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Oath Keeper Snaps at Prosecutor in Testy Cross-Examination, Concedes Testimony Invites ‘Criminal Liability’

Jess Watkins collage

The mugshot of Oath Keeper Jessica Watkins is seen on the left, and on the right, she’s seen in military gear at the Capitol in a Sky News screengrab.

Growing visibly angry and indignant during her cross-examination, Oath Keepers member Jessica Watkins told a prosecutor that she regrets joining a mob that pushed against law enforcement in a hallway of the U.S. Capitol on Jan. 6. She added on Thursday that she realized that those admissions and apologies would open her up to “criminal liability.”

“I accepted culpability for everything that happened in this hallway because I feel terrible about it in hindsight,” Watkins testified, noting that she previously apologized to police officer Christopher Owens.

On Wednesday, Watkins answered in the affirmative when asked by her attorney whether she “interfered with police in the performance of their duties,” a concession that would appear to meet the elements of the felony offense of civil disorder. That was the only crime that Watkins’ defense attorney Jonathan Crisp previously told the jury his client may have committed that day.

“If you want me to say it a few more times, I will,” Watkins told the prosecutor, emphasizing her regret. “I know that it opens me up to criminal liability.”

Watkins could not appear to hide her frustration at questioning by Assistant U.S. Attorney Alexandra Hughes, who coolly needled the defendant on her denials of the more serious counts, like the top charge of seditious conspiracy.

Throughout her questioning, Hughes showed Watkins audio and video recordings of her and her fellow Oath Keepers from Jan. 6. Those included chatter acknowledging that Congress members had to flee the chamber where President Joe Biden’s election was being certified.

“The Patriots are coming in. They cut it again. Those motherfuckers. Patriots got in and were screaming and they recessed,” a figure known as “1% Watchdog” said over the walkie-talkie app Zello at 2:28 p.m. that day.

Watkins confirmed that “they” meant Congress, though she had testified a day earlier that she thought the certification had been completed because rioters barked: “Pence betrayed us.”

She also stands accused of obstructing an official proceeding, and the prosecutor noted that Watkins’ insistence that she thought those proceedings were over is a new claim. Watkins never brought up this defense in her FBI interview, the prosecutor said.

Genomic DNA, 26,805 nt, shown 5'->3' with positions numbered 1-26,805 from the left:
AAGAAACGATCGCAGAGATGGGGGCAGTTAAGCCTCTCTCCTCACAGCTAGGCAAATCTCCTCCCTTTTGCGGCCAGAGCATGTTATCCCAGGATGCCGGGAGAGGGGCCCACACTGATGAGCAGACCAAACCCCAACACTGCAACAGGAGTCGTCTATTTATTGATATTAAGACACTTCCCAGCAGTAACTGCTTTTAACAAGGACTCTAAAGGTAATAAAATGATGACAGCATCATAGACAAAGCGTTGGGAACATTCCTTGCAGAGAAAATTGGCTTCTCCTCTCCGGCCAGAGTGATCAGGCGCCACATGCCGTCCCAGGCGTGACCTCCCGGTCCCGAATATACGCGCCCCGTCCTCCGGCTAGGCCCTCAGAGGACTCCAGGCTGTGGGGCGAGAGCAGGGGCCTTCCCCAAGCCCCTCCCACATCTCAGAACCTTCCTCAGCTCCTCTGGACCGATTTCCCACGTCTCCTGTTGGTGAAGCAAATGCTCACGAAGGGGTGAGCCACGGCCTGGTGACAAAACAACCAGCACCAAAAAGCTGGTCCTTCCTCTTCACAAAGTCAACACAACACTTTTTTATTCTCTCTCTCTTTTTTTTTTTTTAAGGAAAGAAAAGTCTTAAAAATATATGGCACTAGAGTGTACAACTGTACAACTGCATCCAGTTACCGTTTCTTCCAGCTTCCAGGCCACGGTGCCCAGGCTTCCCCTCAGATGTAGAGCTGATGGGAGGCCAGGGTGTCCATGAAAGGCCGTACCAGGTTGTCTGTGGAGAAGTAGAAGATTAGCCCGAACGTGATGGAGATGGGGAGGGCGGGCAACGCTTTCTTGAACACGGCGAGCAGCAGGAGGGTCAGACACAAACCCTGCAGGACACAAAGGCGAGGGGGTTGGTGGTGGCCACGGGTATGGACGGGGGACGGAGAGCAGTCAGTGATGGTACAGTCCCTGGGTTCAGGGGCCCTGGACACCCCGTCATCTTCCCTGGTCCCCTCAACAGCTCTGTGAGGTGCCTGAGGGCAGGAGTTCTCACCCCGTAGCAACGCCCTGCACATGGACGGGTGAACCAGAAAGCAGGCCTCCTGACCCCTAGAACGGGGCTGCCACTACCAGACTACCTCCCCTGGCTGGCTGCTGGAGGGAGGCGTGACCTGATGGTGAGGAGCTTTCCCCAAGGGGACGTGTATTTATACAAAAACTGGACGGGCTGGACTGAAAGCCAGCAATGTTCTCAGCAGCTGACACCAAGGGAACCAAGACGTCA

“You told them that you believed Pence betrayed you, but you did not tell them despite the fact that you’re charged with obstructing an official proceeding, you believed there was no official proceeding to obstruct,” Hughes noted.

“Okay,” Watkins replied, testily.

During her direct examination, Watkins depicted herself as contrite and reformed. She described to the jury her experience growing up as a transgender woman and joining the Army, when she still identified as male. She said she went “AWOL” when a fellow soldier found out her secret, and her parents shunned her for more than a decade after she came out of the closet.

Appearing to distance herself from the ideology that drove her to the Capitol, Watkins called herself “gullible” for believing in a conspiracy theory that Biden would invite the United Nations to forcibly vaccinate U.S. citizens. She blamed that conviction on watching broadcasts of the conspiracy theorist Alex Jones some five or six hours a day.

Watkins doubled down on her denialism regarding the 2020 presidential election, however, falsely claiming that it was stolen from Donald Trump.

“Half this country feels this way, still,” Watkins told the prosecutor. “We did not have a free and fair election, and people are disturbed about it.”

Despite this continuing conviction, Watkins claimed that she never intended to enter the Capitol and got “swept up” in the moment. She compared the feeling to a Black Friday stampede. The prosecutor pounced at the seeming disconnect between her longstanding convictions that the election was stolen and her disavowal to the jury that she had any intention to stop its certification.

“Like an impulse purchase at Best Buy,” Hughes scoffed, adding that she had no further questions.

Watkins shook her head and appeared to bristle at that curtain-dropper.

This is a developing story.

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Law&Crime's managing editor Adam Klasfeld has spent more than a decade on the legal beat. Previously a reporter for Courthouse News, he has appeared as a guest on NewsNation, NBC, MSNBC, CBS's "Inside Edition," BBC, NPR, PBS, Sky News, and other networks. His reporting on the trial of Ghislaine Maxwell was featured on the Starz and Channel 4 documentary "Who Is Ghislaine Maxwell?" He is the host of Law&Crime podcast "Objections: with Adam Klasfeld."